Reason #4 to Vote for Kerry: Budget Deficits
The largest economic change that Bush has wrought on the US is also one of the most harmful legacies that Bush will leave this country: his creation of large budget deficits that extend into the indefinite future. And he created this fiscal disaster this through specific tax and spending decisions, not because of historical accident or bad luck.
Let us assume that the budgetary effects of the fall of the stock market, recession and the expenses related to 9/11 (including the military action in Afghanistan) were unavoidable. If Bush had forgone his tax cuts and non-9/11 spending increases, then the budget would have moved slightly into deficit for a few years due to the recession, but then recovered. In fact, even if Bush had opted to run large budget deficits for a few years with a plan for restoring fiscal discipline after that, I wouldn’t complain about it. But instead of the budget moving back into balance after the recession ended, thanks to Bush’s policies the budget outlook is for large and worsening deficits, as the following chart illustrates.
Note that Bush’s tax cuts are the overwhelming reason for this massive gap between what the budget would have been without Bush (i.e. under the “Clinton budget”) and what the “Bush budget” will actually cause. The chart below decomposes the changes Bush has caused on the budget picture into the portion due to the tax cuts and the portion due to faster than usual spending increases.
In total, by the year 2014 Bush’s policy decisions will have added a total of at least $5 trillion dollars to the US government’s debt. This means that by the middle of the next decade, an additional $200 billion dollars of tax revenue will need to be raised each and every year simply to make the interest payments on Bush’s debt. To actually repay the debt (rather than just make interest payments on it), the generation of Americans that are today’s children will have the choice of either cutting the provision of discretionary federal services (other than defense) by about 50%, or else raising payroll taxes by over 30%. (Source: Gale and Orzag, “Bush Administration Tax Policy”.) This seems a pretty poor legacy to leave to today’s children.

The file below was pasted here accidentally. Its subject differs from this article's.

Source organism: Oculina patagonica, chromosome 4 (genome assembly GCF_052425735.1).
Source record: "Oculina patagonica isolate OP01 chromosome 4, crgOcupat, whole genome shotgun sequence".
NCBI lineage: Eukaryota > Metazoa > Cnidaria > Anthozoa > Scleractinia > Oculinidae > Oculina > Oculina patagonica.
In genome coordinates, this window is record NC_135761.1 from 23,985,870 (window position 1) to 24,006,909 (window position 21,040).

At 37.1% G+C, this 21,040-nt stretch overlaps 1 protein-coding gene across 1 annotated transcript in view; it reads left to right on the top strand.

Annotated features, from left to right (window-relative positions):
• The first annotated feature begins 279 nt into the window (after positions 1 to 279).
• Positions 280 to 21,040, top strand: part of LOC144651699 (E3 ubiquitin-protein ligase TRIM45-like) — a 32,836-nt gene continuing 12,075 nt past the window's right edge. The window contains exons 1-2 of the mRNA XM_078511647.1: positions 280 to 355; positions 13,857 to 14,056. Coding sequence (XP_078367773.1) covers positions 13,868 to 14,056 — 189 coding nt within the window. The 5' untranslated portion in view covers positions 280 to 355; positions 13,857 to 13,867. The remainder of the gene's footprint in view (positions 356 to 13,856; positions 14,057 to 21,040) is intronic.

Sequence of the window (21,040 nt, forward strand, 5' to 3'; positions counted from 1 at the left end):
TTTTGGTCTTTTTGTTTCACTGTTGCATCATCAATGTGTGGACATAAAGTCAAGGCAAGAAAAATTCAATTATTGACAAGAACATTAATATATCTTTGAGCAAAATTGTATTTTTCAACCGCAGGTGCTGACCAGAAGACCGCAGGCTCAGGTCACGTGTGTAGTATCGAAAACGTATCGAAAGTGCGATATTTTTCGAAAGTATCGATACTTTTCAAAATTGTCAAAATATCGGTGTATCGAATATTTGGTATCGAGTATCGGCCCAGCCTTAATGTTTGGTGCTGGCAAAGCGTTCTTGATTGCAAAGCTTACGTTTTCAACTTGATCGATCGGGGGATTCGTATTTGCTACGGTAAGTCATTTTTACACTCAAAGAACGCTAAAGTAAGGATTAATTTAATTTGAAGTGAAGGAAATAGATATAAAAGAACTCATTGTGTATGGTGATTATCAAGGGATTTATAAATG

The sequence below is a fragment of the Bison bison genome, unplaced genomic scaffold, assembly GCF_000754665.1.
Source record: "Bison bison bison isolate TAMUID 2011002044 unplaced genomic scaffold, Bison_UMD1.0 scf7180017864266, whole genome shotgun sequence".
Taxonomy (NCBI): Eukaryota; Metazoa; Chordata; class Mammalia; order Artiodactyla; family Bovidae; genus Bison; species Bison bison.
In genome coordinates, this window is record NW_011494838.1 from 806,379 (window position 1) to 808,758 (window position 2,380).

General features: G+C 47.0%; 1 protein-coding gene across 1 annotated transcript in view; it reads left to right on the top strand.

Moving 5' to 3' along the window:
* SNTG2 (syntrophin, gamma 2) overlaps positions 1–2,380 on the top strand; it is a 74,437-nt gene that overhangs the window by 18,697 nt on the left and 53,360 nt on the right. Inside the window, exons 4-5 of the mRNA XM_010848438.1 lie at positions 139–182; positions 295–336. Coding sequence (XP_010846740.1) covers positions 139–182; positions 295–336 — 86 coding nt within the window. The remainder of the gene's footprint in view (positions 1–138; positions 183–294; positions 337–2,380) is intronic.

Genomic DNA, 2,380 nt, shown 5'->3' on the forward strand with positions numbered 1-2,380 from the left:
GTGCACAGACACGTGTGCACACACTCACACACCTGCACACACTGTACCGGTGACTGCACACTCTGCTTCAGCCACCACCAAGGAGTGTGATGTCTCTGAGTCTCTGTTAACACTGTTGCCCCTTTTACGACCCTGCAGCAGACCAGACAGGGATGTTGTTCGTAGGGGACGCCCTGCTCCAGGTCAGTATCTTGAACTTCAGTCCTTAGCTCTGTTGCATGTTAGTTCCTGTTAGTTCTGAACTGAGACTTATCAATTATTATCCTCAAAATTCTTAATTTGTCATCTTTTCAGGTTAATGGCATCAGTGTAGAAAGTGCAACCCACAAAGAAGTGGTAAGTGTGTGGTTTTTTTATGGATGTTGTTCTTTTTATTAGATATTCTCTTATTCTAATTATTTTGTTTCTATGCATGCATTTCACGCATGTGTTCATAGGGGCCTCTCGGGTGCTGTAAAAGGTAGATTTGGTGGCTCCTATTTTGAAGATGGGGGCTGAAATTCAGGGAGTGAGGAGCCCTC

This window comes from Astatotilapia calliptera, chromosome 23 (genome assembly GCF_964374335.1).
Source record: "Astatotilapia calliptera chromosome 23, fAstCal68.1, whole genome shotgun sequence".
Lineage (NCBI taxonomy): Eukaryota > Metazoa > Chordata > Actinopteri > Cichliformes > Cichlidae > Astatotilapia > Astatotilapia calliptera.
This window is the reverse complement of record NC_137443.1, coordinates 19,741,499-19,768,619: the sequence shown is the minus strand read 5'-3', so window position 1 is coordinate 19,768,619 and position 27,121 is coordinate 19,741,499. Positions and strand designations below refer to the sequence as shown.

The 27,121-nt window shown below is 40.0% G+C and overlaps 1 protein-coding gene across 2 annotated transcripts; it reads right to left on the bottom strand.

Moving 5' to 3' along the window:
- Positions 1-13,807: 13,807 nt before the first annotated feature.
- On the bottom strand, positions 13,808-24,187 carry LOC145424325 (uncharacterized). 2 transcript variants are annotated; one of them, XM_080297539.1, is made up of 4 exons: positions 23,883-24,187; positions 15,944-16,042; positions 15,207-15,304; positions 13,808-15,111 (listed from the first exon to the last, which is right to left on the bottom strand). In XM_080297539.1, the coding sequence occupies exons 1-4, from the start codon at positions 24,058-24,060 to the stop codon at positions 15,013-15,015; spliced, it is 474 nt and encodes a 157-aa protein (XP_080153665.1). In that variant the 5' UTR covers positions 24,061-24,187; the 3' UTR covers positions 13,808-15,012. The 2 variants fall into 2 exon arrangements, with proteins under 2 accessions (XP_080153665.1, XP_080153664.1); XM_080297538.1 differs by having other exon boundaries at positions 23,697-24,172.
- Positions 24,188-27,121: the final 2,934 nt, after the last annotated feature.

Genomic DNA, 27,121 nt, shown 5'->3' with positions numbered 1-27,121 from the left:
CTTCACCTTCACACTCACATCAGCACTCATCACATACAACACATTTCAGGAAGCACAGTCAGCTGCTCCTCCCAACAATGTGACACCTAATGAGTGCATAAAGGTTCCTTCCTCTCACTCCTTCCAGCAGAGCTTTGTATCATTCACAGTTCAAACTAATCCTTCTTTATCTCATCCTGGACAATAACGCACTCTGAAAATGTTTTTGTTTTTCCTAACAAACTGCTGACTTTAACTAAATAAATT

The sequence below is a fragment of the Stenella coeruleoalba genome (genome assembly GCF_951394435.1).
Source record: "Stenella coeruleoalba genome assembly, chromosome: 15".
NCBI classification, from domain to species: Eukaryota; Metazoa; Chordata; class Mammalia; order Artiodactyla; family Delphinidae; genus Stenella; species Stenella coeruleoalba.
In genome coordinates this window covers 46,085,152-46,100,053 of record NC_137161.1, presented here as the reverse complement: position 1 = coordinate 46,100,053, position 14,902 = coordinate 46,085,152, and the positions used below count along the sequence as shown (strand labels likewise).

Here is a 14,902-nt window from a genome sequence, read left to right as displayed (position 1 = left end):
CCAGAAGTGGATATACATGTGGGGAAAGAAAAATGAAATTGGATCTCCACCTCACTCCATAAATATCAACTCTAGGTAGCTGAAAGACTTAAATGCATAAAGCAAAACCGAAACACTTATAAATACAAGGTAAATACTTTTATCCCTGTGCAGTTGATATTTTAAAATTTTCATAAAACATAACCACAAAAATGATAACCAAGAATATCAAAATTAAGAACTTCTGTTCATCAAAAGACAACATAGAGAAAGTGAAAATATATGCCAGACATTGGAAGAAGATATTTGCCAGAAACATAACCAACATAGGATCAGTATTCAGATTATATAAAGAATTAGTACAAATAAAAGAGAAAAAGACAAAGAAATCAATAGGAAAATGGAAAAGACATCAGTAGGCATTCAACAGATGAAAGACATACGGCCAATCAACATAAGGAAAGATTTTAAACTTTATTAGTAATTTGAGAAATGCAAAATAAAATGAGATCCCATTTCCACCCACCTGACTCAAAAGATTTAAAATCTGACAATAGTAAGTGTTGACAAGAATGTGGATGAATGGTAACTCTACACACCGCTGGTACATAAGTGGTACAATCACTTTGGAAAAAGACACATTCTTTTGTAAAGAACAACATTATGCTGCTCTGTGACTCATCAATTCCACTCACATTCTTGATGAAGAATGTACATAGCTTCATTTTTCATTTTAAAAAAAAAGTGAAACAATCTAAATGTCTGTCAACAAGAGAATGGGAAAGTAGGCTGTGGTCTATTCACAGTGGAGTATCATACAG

But isn’t it possible that some of these policy changes will have some positive effects on the economy, thus leaving the future generation better off, not worse off? Unfortunately, the answer is almost certainly no.
Tax cuts may indeed increase the incentives for individuals to work and businesses to invest, and this is the way in which proponents of tax cuts to encourage growth argue that it would happen. But tax cuts have other effects as well which discourage growth, and these negative effects are probably at least as large as the positive effects.
First, while lower taxes increase the incentive to work because the hourly return to working goes up, they also decrease the incentive to work because they enable households to reach a desired level of income by working less. This income effect is probably not as great as the positive incentive effect, but it certainly does mitigate it.
Secondly and more importantly, if tax cuts are not offset by spending cuts then they reduce national savings. This in turn means that there must either be a reduction in domestic investment or in net foreign investment. Either way, tax cuts unmatched by spending cuts reduce the capital stock of the US, and thus reduce future income and living standards.
Laurence Kotlikoff and William Gale provide a thorough survey of the evidence on this issue, and conclude that this is not just a theoretical possibility. The preponderance of empirical evidence indicates that tax cuts that are paid for by government borrowing (rather than by reduced government spending) actually reduce, not increase, future national income. So the legacy Bush is leaving to our children looks even worse.
Bush’s responsibility for this theft of resources and opportunities from today’s children is reason enough to vote for Kerry. It would be hard for Kerry to do worse. But actually, there is good reason to believe that Kerry will do considerably better.
Kerry’s economic team is composed of veterans from the Clinton administration: Gene Sperling, Laura D’Andrea Tyson, and Robert Rubin to name a few. They are people who believe firmly in the importance of fiscal discipline, and indicate that he will be receiving his economic advice from deficit hawks.
Kerry himself seems to have embraced the logic that balanced budgets help the economy grow. He has a reasonable record of fiscal discipline in the Senate; according to the non-partisan Concord Coalition, Kerry’s voting record over the past several years has been stronger on fiscal discipline than the those of most Republican Senators, such as Frist, Hatch, or even Grassley.
During the campaign, Kerry has proposed numerous tax and spending changes: tax increases on income over $200,000; modest middle-class tax decreases; a modest reduction in corporate tax rates; implementation of the McCain-Kerry Worporate Welfare Commission to reduce some corporate tax loopholes; an increase in national spending on health care and education; and a few other small proposed spending increases. Together, these proposals roughly balance out, perhaps leaving a little room for deficit reduction but not a lot.
But the most important policy change that Kerry has promised to implement is to restore the importance of addressing the budget deficit. The Kerry campaign has repeatedly promised to scale back their spending increases if necessary to acheive what has clearly been stated as their primary goal, which is fiscal responsibility. In other words, as president, Kerry would make his tax and spending policy subject to budgetary constraints. This is exactly the opposite of the Bush administration’s approach to budgetary policy. And this is therefore one of the most important reasons that I can think of to vote for Kerry.